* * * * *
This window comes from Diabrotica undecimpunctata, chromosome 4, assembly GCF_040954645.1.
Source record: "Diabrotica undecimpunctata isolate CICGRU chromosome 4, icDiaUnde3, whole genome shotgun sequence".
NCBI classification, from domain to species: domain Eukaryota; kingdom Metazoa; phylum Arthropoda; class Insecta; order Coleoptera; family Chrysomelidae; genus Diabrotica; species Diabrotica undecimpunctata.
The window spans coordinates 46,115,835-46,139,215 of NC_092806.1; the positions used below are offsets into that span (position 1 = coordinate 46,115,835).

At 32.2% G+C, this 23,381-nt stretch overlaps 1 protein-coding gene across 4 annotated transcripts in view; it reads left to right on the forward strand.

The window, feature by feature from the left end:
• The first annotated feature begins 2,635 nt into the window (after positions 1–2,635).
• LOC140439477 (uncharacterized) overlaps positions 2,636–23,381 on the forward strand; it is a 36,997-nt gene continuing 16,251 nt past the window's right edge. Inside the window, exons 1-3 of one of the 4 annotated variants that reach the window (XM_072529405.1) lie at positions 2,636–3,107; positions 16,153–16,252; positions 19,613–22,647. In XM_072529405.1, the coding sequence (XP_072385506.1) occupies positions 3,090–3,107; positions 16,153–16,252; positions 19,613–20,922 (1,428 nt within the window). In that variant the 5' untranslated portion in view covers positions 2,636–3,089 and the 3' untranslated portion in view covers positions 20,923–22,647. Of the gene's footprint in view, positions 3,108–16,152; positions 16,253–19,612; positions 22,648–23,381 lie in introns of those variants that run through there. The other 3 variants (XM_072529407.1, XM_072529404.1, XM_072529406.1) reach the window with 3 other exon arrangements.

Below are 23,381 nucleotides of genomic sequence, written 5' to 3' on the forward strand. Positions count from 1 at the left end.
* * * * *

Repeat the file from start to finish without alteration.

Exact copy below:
This window comes from Diabrotica undecimpunctata, chromosome 4, assembly GCF_040954645.1.
Source record: "Diabrotica undecimpunctata isolate CICGRU chromosome 4, icDiaUnde3, whole genome shotgun sequence".
NCBI classification, from domain to species: domain Eukaryota; kingdom Metazoa; phylum Arthropoda; class Insecta; order Coleoptera; family Chrysomelidae; genus Diabrotica; species Diabrotica undecimpunctata.
The window spans coordinates 46,115,835-46,139,215 of NC_092806.1; the positions used below are offsets into that span (position 1 = coordinate 46,115,835).

At 32.2% G+C, this 23,381-nt stretch overlaps 1 protein-coding gene across 4 annotated transcripts in view; it reads left to right on the forward strand.

The window, feature by feature from the left end:
• The first annotated feature begins 2,635 nt into the window (after positions 1–2,635).
• LOC140439477 (uncharacterized) overlaps positions 2,636–23,381 on the forward strand; it is a 36,997-nt gene continuing 16,251 nt past the window's right edge. Inside the window, exons 1-3 of one of the 4 annotated variants that reach the window (XM_072529405.1) lie at positions 2,636–3,107; positions 16,153–16,252; positions 19,613–22,647. In XM_072529405.1, the coding sequence (XP_072385506.1) occupies positions 3,090–3,107; positions 16,153–16,252; positions 19,613–20,922 (1,428 nt within the window). In that variant the 5' untranslated portion in view covers positions 2,636–3,089 and the 3' untranslated portion in view covers positions 20,923–22,647. Of the gene's footprint in view, positions 3,108–16,152; positions 16,253–19,612; positions 22,648–23,381 lie in introns of those variants that run through there. The other 3 variants (XM_072529407.1, XM_072529404.1, XM_072529406.1) reach the window with 3 other exon arrangements.

Below are 23,381 nucleotides of genomic sequence, written 5' to 3' on the forward strand. Positions count from 1 at the left end.